Forming iron-rich planets with giant impacts

Christian Reinhardt*, Thomas Meier, Joachim G. Stadel, Jon F. Otegi, Ravit Helled

*Corresponding author for this work

Research output: Contribution to journalArticlepeer-review

8 Scopus citations


We investigate mantle stripping giant impacts (GI) between super-Earths with masses between 1 and 20 M⊕. We infer new scaling laws for the mass of the largest fragment and its iron mass fraction, as well as updated fitting coefficients for the critical specific impact energy for catastrophic disruption, Qrm RD∗. With these scaling laws, we derive equations that relate the impact conditions, i.e. target mass, impact velocity, and impactor-to-target mass ratio, to the mass and iron mass fraction of the largest fragment. This allows one to predict collision outcomes without performing a large suite of simulations. Using these equations we present the maximum and minimum planetary iron mass fraction as a result of collisional stripping of its mantle for a given range of impact conditions. We also infer the radius for a given mass and composition using interior structure models and compare our results to observations of metal-rich exoplanets. We find good agreement between the data and the simulated planets suggesting that GI could have played a key role in their formation. Furthermore, using our scaling laws we can further constrain the impact conditions that favour their masses and compositions. Finally, we present a flexible and easy-to-use tool that allows one to predict mass and composition of a planet after a GI for an arbitrary range of impact conditions, which, in turn, allows to assess the role of GI in observed planetary systems.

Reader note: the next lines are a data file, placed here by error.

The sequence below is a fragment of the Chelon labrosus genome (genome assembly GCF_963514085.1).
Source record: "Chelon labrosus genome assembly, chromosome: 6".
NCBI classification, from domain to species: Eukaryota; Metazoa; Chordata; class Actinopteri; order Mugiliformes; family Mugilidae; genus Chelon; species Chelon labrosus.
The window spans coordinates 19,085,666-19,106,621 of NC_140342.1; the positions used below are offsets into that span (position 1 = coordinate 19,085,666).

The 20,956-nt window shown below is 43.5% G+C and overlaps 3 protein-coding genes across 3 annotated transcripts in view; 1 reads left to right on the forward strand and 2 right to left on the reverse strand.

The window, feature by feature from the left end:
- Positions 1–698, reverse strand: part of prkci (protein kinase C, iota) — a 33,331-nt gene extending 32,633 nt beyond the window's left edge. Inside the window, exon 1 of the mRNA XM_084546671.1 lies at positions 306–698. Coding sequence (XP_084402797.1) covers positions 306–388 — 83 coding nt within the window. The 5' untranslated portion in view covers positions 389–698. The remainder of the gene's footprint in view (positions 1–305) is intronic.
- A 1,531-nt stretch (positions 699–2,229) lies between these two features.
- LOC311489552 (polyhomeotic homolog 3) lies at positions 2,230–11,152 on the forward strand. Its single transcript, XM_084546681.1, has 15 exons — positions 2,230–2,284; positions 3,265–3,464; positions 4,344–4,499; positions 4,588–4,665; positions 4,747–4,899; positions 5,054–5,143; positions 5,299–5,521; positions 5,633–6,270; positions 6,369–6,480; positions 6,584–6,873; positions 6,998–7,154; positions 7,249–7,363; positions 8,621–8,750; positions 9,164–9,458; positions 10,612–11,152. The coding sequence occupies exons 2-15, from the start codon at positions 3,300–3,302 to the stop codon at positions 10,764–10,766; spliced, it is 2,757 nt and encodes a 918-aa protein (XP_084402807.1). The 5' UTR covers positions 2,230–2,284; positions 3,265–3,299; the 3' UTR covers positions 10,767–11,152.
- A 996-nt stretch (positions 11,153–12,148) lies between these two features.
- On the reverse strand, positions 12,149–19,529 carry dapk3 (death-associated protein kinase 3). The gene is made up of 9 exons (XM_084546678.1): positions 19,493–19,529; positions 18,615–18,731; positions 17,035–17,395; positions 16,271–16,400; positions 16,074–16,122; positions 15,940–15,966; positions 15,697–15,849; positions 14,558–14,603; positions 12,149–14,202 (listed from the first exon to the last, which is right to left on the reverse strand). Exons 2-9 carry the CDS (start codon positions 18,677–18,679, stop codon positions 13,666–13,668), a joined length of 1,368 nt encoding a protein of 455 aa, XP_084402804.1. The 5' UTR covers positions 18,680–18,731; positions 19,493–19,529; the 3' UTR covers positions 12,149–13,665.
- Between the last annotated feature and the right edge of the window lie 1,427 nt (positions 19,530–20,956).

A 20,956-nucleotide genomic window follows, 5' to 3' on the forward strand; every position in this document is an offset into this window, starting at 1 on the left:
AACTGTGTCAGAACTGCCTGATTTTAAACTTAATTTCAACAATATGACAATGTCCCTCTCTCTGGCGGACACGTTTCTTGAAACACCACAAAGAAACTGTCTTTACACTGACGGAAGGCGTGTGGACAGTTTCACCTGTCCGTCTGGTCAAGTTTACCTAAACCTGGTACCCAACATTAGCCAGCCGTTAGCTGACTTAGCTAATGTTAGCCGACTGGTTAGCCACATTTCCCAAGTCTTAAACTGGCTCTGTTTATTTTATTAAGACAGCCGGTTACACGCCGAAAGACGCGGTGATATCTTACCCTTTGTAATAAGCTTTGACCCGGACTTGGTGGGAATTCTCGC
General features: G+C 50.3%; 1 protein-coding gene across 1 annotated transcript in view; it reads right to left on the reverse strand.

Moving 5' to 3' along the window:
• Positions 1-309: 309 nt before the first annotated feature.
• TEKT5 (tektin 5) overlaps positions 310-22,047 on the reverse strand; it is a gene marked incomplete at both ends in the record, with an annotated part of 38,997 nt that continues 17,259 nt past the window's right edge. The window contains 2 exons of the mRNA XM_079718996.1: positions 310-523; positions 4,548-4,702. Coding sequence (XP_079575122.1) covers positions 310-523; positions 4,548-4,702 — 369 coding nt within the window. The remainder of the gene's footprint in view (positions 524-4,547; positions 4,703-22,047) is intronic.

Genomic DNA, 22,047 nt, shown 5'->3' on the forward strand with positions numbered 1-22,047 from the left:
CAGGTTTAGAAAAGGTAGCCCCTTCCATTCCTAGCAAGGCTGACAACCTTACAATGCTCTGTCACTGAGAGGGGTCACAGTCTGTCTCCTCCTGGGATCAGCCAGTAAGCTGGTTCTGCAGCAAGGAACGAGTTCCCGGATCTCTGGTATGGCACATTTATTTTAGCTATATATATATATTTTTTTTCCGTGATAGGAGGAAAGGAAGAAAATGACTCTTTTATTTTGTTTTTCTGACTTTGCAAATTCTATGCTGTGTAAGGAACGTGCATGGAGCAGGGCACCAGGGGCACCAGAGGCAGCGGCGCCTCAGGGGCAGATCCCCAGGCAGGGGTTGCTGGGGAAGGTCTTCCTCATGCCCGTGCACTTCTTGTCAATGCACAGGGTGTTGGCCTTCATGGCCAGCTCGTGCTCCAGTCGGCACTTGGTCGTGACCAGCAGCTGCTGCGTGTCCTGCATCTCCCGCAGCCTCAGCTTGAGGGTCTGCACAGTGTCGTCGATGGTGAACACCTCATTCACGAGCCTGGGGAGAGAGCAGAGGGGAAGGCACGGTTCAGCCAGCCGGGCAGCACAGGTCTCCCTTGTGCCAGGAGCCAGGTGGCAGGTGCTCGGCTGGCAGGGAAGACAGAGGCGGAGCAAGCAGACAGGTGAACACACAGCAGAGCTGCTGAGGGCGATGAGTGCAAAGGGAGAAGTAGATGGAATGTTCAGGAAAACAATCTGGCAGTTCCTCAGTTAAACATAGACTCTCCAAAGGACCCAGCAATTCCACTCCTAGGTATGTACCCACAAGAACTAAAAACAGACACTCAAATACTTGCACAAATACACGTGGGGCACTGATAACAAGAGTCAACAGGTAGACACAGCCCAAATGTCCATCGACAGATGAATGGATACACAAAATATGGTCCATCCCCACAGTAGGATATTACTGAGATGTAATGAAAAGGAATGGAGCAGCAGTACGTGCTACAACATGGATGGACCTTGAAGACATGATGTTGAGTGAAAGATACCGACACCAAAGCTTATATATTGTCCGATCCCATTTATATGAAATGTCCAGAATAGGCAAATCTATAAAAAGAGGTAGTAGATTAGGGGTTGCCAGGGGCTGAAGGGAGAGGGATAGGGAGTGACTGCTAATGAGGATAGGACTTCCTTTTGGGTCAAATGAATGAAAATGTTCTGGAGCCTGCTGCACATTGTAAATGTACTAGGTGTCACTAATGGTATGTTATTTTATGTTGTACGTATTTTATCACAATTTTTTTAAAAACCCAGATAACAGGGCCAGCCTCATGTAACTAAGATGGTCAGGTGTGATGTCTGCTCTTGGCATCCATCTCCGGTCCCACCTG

Original languageEnglish
Pages (from-to)3132-3143
Number of pages12
JournalMonthly Notices of the Royal Astronomical Society
Issue number3
StatePublished - 1 Dec 2022
Externally publishedYes


  • equation of state
  • hydrodynamics
  • planets and satellites: composition
  • planets and satellites: formation


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